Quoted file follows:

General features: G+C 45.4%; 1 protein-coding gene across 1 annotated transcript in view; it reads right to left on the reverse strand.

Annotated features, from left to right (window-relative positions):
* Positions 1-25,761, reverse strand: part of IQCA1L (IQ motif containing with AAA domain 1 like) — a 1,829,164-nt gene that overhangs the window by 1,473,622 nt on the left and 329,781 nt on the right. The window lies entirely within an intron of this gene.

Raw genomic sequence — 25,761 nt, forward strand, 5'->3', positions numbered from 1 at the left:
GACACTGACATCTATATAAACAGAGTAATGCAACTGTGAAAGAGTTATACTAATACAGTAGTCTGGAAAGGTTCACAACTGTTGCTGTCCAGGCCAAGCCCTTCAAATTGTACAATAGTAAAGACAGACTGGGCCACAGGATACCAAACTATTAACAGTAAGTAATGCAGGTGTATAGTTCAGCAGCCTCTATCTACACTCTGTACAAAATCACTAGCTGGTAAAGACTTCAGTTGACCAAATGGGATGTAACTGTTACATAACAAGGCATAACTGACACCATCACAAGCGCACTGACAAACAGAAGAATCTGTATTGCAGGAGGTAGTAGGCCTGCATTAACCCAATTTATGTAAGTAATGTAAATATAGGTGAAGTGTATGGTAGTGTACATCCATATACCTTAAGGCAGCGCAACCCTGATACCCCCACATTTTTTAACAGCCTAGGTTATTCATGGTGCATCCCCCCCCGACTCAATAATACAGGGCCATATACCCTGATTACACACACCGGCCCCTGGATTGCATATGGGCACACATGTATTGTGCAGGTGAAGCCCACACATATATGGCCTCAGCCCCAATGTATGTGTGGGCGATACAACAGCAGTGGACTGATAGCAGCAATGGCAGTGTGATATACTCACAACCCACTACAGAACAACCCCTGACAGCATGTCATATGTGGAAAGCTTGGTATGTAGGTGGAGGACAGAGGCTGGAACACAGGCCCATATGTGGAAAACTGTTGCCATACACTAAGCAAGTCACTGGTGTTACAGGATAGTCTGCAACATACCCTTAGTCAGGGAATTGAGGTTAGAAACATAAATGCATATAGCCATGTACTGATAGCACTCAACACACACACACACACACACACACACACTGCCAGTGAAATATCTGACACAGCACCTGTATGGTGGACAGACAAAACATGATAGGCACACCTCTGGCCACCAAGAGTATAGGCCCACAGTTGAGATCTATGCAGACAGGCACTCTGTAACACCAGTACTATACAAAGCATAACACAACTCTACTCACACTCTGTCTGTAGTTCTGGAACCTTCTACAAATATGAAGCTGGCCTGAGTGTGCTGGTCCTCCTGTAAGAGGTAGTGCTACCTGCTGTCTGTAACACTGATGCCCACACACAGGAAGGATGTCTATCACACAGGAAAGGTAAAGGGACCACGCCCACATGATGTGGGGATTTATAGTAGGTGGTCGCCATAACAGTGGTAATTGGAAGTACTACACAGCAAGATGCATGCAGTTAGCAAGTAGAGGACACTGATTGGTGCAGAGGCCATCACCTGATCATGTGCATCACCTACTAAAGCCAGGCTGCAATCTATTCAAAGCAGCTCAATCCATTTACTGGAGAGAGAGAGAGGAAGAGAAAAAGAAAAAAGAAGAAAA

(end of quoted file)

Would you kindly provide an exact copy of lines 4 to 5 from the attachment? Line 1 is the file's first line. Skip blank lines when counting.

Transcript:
Raw genomic sequence — 25,761 nt, forward strand, 5'->3', positions numbered from 1 at the left:
GACACTGACATCTATATAAACAGAGTAATGCAACTGTGAAAGAGTTATACTAATACAGTAGTCTGGAAAGGTTCACAACTGTTGCTGTCCAGGCCAAGCCCTTCAAATTGTACAATAGTAAAGACAGACTGGGCCACAGGATACCAAACTATTAACAGTAAGTAATGCAGGTGTATAGTTCAGCAGCCTCTATCTACACTCTGTACAAAATCACTAGCTGGTAAAGACTTCAGTTGACCAAATGGGATGTAACTGTTACATAACAAGGCATAACTGACACCATCACAAGCGCACTGACAAACAGAAGAATCTGTATTGCAGGAGGTAGTAGGCCTGCATTAACCCAATTTATGTAAGTAATGTAAATATAGGTGAAGTGTATGGTAGTGTACATCCATATACCTTAAGGCAGCGCAACCCTGATACCCCCACATTTTTTAACAGCCTAGGTTATTCATGGTGCATCCCCCCCCGACTCAATAATACAGGGCCATATACCCTGATTACACACACCGGCCCCTGGATTGCATATGGGCACACATGTATTGTGCAGGTGAAGCCCACACATATATGGCCTCAGCCCCAATGTATGTGTGGGCGATACAACAGCAGTGGACTGATAGCAGCAATGGCAGTGTGATATACTCACAACCCACTACAGAACAACCCCTGACAGCATGTCATATGTGGAAAGCTTGGTATGTAGGTGGAGGACAGAGGCTGGAACACAGGCCCATATGTGGAAAACTGTTGCCATACACTAAGCAAGTCACTGGTGTTACAGGATAGTCTGCAACATACCCTTAGTCAGGGAATTGAGGTTAGAAACATAAATGCATATAGCCATGTACTGATAGCACTCAACACACACACACACACACACACACACACTGCCAGTGAAATATCTGACACAGCACCTGTATGGTGGACAGACAAAACATGATAGGCACACCTCTGGCCACCAAGAGTATAGGCCCACAGTTGAGATCTATGCAGACAGGCACTCTGTAACACCAGTACTATACAAAGCATAACACAACTCTACTCACACTCTGTCTGTAGTTCTGGAACCTTCTACAAATATGAAGCTGGCCTGAGTGTGCTGGTCCTCCTGTAAGAGGTAGTGCTACCTGCTGTCTGTAACACTGATGCCCACACACAGGAAGGATGTCTATCACACAGGAAAGGTAAAGGGACCACGCCCACATGATGTGGGGATTTATAGTAGGTGGTCGCCATAACAGTGGTAATTGGAAGTACTACACAGCAAGATGCATGCAGTTAGCAAGTAGAGGACACTGATTGGTGCAGAGGCCATCACCTGATCATGTGCATCACCTACTAAAGCCAGGCTGCAATCTATTCAAAGCAGCTCAATCCATTTACTGGAGAGAGAGAGAGGAAGAGAAAAAGAAAAAAGAAGAAAA